Britain has been horrified by Monday’s terrorist attack in Manchester. The prayers of many have gone up in compassion for those who have suffered. It has been inspiring to see the united response and we continue to pray for those affected and for those who are helping.
The sober reality is that this was not a one-off. ISIS is carrying out a European-wide terrorist campaign. Even today we are told that Britain is at the highest level of security alert and that further attacks may be imminent. The Palace of Westminster is closed until further notice and major events are being cancelled.
How do we respond to all this? I believe that as Christians we must say a firm NO, in three ways.
NO FEAR: To re-phrase Romans 8:38-39, ”I am convinced that neither death nor life, neither angels nor demons, neither terrorism nor war, neither bombs nor guns nor knives, neither ISIS nor Al-Qaeda, nor anything else in all creation will be able to separate us from the love of God that is in Christ Jesus our Lord.” Armed with this confidence we need not withdraw in fear, because “God did not give us a spirit of timidity but a spirit of power, of love and of self-discipline.” This is a time when the children of God can rise up to be the light that our Father calls us to be.
NO REVENGE: Faced with enmity and evil, it is a natural reaction to hit back. Sadly, this often leads to indiscriminate hatred, which can reinforce the evil. I still remember the Gulf War in 1991, when my Algerian friend was attacked by a group of youths in Headingley because he looked ‘Arab’. Ethnic hate crimes in the UK are reported to be on the rise since the Brexit vote, and history shows that terror events often lead to reprisals against the innocent. Jesus calls us to return good for evil and to be salt and light in our society, through our prayers, attitudes, words and actions. “Blessed are the peacemakers, for they will be called Sons of God.” May we have the grace to be salt at this time.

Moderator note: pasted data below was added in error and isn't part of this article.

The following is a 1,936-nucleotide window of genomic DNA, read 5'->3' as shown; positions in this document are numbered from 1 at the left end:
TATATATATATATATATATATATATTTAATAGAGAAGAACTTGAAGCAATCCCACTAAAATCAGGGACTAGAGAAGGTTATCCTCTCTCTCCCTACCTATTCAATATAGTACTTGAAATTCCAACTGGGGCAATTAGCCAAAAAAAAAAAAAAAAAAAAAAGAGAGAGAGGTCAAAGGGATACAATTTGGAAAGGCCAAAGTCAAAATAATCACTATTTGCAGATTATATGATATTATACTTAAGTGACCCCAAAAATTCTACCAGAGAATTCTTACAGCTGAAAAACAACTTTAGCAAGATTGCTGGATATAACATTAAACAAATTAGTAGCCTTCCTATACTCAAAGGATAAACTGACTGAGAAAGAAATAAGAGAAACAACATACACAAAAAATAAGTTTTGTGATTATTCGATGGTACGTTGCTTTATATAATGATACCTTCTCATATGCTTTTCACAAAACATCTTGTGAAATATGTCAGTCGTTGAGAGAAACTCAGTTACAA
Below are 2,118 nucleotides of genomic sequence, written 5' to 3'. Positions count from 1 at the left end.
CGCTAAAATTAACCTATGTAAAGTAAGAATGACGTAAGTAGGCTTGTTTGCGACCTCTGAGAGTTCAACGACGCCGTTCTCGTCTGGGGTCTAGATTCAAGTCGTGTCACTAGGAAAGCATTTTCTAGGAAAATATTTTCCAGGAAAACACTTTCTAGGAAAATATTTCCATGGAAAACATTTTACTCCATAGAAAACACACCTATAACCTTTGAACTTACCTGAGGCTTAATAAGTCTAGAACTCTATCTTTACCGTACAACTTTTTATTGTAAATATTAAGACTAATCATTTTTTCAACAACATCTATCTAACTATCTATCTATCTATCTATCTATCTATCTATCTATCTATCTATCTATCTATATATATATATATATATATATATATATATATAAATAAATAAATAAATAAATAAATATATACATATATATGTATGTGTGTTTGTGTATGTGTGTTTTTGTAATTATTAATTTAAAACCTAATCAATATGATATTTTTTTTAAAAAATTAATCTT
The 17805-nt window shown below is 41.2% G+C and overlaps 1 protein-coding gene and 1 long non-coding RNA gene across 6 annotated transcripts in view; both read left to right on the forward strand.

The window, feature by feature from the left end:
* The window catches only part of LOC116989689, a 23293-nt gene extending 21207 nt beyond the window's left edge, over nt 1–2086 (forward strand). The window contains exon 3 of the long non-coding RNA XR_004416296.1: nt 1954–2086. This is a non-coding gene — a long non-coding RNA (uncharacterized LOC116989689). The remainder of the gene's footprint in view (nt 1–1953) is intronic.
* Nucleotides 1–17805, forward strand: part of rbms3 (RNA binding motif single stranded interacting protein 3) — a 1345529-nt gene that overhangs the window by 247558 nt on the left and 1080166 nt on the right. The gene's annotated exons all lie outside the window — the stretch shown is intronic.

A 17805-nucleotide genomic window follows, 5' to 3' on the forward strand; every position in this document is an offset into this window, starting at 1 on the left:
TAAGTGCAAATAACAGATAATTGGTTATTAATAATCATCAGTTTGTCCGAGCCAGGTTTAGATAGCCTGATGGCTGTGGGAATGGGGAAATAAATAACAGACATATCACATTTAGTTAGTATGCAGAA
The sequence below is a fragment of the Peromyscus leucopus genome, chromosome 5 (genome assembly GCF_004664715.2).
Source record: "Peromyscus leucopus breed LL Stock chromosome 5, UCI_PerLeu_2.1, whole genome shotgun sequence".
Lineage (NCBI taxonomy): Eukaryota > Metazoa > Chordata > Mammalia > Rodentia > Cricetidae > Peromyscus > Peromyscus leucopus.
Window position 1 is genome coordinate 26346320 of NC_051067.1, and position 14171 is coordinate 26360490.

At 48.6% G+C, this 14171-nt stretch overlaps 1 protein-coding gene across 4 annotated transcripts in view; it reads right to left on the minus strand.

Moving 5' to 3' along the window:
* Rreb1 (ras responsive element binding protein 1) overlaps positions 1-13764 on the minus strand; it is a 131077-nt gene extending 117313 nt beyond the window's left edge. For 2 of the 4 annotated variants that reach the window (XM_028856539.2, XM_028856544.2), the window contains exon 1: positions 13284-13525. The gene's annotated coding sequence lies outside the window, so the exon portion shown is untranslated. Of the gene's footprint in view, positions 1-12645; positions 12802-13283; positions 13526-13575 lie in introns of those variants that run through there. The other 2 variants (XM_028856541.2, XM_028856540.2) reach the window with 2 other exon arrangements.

NO BLAME: We live in a culture of blame, criticism and division. One only needs to look at the Election campaign to see that. Faced with pain and sorrow, it is a natural reaction to point the finger of blame, whether at the police, the security services or the government. But our real enemy is not flesh and blood; antagonism does nothing to face the challenge and only makes progress harder. Paul says, in 1 Timothy 2, “I urge then, first of all, that requests, prayers, intercession and thanksgiving be made for everyone – for kings and all those in authority, that we may live peaceful and quiet lives in all godliness and peace.” It is not our place to take revenge, but the authorities are “God’s servant, an agent of wrath to bring punishment on the wrongdoer.” Therefore, let us follow God’s instruction to pray faithfully for those in authority as they face this threat, whatever our personal political opinions. “The weapons we fight with have divine power to demolish strongholds.”
Right now, Britain faces probably the most challenging situation of my lifetime. Besides the current terror threat, we have impending Brexit, rumblings over Scottish independence, a troubled international scene (think Trump, Putin and North Korea for starters, as well as disturbing news of famines in multiple countries) and long term worldwide problems for our environment. None of this should cause us to fear or lose hope! “If God is for us, who can be against us?” Now is the time for the children of God to grasp our purpose and destiny. We have “come to the kingdom for such a time as this.”
By John Davy